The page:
When the outcome of a construction contract can be estimated reliably, contract revenue and contract costs associated with the construction contract shall be recognised as revenue and expenses respectively by reference to the stage of completion of the contract activity at the end of the reporting period.

An expected loss on the construction contract shall be recognised as an expense immediately.
In the case of a fixed price contract, the outcome of a construction contract can be estimated reliably when all the following conditions are satisfied:

(a) total contract revenue can be measured reliably;
(b) it is probable that the economic benefits associated with the contract will flow to the entity;
(c) both the contract costs to complete the contract and the stage of contract completion at the end of the reporting period can be measured reliably; and
(d) the contract costs attributable to the contract can be clearly identified and measured reliably so that actual contract costs incurred can be compared with prior estimates.

In the case of a cost plus contract, the outcome of a construction contract can be estimated reliably when all the following conditions are satisfied:
(a) it is probable that the economic benefits associated with the contract will flow to the entity; and
(b) the contract costs attributable to the contract, whether or not specifically reimbursable, can be clearly identified and measured reliably.

An entity is generally able to make reliable estimates after it has agreed to a contract which establishes:
(a) each party’s enforceable rights regarding the asset to be constructed;
(b) the consideration to be exchanged; and
(c) the manner and terms of settlement.

The stage of completion of a contract may be determined in a variety of ways. The entity uses the method that measures reliably the work performed. Depending on the nature of the contract, the methods may include:
(a) the proportion that contract costs incurred for work performed to date bear to the estimated total contract costs;
(b) surveys of work performed; or
(c) completion of a physical proportion of the contract work.

Progress payments and advances received from customers often do not reflect the work performed.
When the outcome of a construction contract cannot be estimated reliably:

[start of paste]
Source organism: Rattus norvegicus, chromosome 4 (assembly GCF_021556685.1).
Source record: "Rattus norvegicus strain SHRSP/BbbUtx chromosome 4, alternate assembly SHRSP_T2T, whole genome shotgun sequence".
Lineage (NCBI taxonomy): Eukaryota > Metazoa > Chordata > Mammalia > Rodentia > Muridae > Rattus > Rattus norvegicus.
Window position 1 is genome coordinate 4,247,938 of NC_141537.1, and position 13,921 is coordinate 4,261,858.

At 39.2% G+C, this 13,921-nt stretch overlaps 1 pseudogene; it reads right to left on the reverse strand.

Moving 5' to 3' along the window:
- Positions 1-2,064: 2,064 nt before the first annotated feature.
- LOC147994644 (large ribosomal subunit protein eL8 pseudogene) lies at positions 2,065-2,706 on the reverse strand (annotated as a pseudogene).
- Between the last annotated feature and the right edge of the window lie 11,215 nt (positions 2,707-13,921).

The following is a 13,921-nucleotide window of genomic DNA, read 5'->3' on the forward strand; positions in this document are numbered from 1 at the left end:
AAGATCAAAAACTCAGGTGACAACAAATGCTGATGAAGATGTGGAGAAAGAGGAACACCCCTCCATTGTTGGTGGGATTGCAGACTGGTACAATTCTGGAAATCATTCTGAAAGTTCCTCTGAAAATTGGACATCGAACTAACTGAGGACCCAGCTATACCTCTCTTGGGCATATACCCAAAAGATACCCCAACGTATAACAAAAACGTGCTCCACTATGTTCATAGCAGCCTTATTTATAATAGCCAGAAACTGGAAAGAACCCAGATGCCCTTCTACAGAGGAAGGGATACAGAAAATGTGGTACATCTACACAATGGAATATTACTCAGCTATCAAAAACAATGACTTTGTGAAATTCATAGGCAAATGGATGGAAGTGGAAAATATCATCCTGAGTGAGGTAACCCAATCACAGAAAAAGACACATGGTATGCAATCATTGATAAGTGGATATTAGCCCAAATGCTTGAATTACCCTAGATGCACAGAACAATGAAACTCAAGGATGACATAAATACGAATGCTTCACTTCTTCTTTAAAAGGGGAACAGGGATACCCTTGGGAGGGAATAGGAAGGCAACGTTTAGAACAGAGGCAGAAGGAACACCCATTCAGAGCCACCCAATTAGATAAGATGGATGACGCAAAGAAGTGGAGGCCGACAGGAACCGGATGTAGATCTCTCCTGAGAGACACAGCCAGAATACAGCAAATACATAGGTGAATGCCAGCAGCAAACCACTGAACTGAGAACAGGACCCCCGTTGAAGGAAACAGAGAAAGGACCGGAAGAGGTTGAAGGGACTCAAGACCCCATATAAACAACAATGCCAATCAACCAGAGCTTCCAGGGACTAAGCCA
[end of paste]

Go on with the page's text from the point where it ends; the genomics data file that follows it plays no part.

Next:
(a) revenue shall be recognised only to the extent of contract costs incurred that it is probable will be recoverable; and
(b) contract costs shall be recognised as an expense in the period in which they are incurred.

An expected loss on the construction contract shall be recognised as an expense immediately.
Contract costs that are not probable of being recovered are recognised as an expense immediately. Examples of circumstances in which the recoverability of contract costs incurred may not be probable and in which contract costs may need to be recognised as an expense immediately include contracts:
(a) that are not fully enforceable, i.e. their validity is seriously in question;
(b) the completion of which is subject to the outcome of pending litigation or legislation;
(c) relating to properties that are likely to be condemned or expropriated;
(d) where the customer is unable to meet its obligations; or
(e) where the contractor is unable to complete the contract or otherwise meet its obligations under the contract.

When the uncertainties that prevented the outcome of the contract being estimated reliably no longer exist, revenue and expenses associated with the construction contract shall be recognised in accordance with the stage of completion of the contract activity at the end of the reporting period.

When it is probable that total contract costs will exceed total contract revenue, the expected loss shall be recognised as an expense immediately.
The amount of such a loss is determined irrespective of:
(a) whether work has commenced on the contract;
(b) the stage of completion of contract activity; or
(c) the amount of profits expected to arise on other contracts which are not treated as a single construction contract.

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The entire contents of this article is solely for information purpose and have been prepared on the basis of relevant provisions and as per the information existing at the time of the preparation.. It doesn't constitute professional advice or a formal recommendation. The author has undertook utmost care to disseminate the true and correct view and doesn't accept liability for any errors or omissions. You are kindly requested to verify & confirm the updates from the genuine sources before acting on any of the information's provided herein above.

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